Due to the peculiar nature of the hermeneutic procedure,
Martin Heidegger makes strict distinction between “logos as
logic” and “logos as discourse”. The former depicts logos as
ratio, logical deliberation or ratiocination, while the latter por-
trays logos as understanding, intelligibility, that which reveals
or brings a thing into light. This act of revealing things in a new
light is designated by Heidegger as the “hermeneutic situation”
(1962: p. 275). Accordingly, he explains that: “The function of
“logos as discourse” is to make clear that which is talked
about” (p. 59). The distinction made between “logos as logic”
and “logos as discourse” marks the difference between tradi-
tional logic and hermeneutics. Whereas the former delights in
critical discussion of issues, the latter moves from critical dis-
cussion of issues to interpreting issues in a new light in such a
way that vistas of images are opened up, which should crystal-
lize into new concepts.
Expectedly, the hermeneutic appraisal of salvation is bound
to proceed cyclically and in this concentric cyclical delineation,
new interpretations shall be created which would seem to de-
flate existing platitudes. Nevertheless, the intent is not to foist
meanings upon existing theories, but to review them in a new
light. Besides, the subjection of the doctrine of salvation to the
hermeneutic crucible, privileges the juxtaposition of views,
thereby, making the procedure of our discourse rigorous and the
language terse. The rigour of discourse and the terseness of
language here posited, derive from the fact that our act of theo-
rizing intersperses three principle areas namely philosophy,
religion and politics. The objective is to examine how philoso-
phical discourse can assist in fashioning out a way of mitigating
religious conflict, which in turn generates political unrest,
thereby, making our discourse to be speculative, comprehensive
and technical.
Furthermore, the hermeneutic appraisal of salvation is meant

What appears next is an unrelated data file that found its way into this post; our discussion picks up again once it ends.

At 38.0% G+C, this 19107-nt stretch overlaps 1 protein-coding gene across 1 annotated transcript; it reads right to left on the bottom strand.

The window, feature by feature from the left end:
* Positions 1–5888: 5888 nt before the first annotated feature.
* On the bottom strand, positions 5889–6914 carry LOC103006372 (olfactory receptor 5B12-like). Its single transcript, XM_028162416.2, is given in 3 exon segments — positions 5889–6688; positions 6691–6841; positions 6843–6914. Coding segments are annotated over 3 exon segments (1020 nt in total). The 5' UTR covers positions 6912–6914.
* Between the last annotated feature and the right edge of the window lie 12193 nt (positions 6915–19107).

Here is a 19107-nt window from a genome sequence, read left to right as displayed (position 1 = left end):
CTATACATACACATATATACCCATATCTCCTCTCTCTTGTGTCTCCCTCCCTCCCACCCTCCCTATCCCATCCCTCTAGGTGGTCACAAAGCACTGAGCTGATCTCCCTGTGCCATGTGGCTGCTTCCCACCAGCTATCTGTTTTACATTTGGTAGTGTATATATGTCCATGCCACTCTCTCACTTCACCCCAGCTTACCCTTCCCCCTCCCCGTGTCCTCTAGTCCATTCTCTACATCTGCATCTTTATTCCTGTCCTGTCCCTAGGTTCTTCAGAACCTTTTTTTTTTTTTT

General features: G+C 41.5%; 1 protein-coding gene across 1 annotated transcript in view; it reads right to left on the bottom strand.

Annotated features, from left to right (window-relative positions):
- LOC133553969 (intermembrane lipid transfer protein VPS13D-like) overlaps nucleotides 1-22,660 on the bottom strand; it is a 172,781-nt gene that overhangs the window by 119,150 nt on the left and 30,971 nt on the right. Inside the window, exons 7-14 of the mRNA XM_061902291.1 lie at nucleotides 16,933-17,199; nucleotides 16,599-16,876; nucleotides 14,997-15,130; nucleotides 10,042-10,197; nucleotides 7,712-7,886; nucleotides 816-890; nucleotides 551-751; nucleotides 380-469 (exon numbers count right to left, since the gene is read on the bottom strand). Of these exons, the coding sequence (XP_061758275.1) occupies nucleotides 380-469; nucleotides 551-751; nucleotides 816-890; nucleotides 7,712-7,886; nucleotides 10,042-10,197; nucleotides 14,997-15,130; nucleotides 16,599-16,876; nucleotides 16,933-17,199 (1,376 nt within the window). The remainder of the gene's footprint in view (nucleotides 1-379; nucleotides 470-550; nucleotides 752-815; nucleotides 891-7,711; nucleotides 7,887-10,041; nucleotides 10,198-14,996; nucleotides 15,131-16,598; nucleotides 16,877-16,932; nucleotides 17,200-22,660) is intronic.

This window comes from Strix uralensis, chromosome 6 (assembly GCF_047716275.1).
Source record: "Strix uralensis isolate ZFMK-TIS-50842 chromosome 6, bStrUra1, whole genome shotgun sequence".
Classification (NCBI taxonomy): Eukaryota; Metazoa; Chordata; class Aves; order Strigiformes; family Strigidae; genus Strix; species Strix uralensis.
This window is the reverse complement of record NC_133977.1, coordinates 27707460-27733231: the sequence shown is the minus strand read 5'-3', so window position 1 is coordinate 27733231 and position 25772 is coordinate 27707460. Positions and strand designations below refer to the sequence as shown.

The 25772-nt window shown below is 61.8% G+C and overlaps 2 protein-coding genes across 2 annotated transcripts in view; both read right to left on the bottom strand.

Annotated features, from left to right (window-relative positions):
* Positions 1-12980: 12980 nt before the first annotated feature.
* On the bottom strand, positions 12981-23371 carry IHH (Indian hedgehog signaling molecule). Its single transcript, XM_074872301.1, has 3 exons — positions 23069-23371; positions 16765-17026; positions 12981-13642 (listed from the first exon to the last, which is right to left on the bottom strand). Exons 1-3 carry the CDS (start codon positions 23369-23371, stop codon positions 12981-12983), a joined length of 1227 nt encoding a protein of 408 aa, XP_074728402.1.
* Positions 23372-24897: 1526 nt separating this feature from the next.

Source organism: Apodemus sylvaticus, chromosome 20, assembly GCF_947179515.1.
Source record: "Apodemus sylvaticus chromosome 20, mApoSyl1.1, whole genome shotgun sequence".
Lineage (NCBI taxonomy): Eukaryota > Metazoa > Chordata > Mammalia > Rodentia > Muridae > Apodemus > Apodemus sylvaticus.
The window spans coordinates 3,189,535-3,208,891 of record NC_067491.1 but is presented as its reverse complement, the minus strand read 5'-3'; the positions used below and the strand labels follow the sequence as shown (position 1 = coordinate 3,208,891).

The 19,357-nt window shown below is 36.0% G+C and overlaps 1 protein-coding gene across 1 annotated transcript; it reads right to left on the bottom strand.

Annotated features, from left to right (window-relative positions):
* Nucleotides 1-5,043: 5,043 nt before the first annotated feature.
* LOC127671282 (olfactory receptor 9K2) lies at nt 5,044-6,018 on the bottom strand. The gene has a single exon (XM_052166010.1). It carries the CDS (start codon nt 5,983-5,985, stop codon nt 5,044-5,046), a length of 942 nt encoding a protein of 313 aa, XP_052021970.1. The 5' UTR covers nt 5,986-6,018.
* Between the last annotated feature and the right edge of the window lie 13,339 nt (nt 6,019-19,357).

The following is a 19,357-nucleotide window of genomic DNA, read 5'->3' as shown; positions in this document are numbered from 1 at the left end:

to be existential, it is neither existentialist nor is it about exis-
tentialism. The word existential is an adjective which describes
or qualifies the noun existence or human existence in general.
The word existentialist can either be a noun or an adjective. As
a noun it refers to a philosopher who belongs in the school of
existentialism, in which case its plural form will be existential-
ists. As an adjective it refers not to the philosopher but to the
school existentialism itself. The term existentialism, on the
other hand, is “a philosophical movement which begun in the
19th century centered on individual existence that denies that
the universe has any intrinsic meaning or purpose, it requires
people to take responsibility for their own actions and shape
their own destinies” (Microsoft Encarta Premium, 2009). This
means that whereas the word existential refers to the totality of
human existence or human existence in general, existentialism
would refer to a thought process for speculating about human
existence, while existentialist describes the person who specu-
lates about human existence as well as this act of speculating
about human existence.
From the hermeneutic point of view therefore, we regard
salvation as the soul or mind of humankind striving to attain an
ideal state of reality. It is a transition and a transformation to
perfection. In religious terms, perfection would mean a state of
total freedom, emancipation and finality, beyond which there is
no further change. But from the secular point of view, perfec-
tion is ongoing activity to which there is no end. In phenome-
nological terms, we speak of the theory of self-reflexivity as
that way of cultivating the attitude of watch over self, otherwise
described as the attitude of eternal vigilance. Again, in religion,
humans as finite, sentient and imperfect, yet free beings, strive
ceaselessly towards the attainment of perfection by way of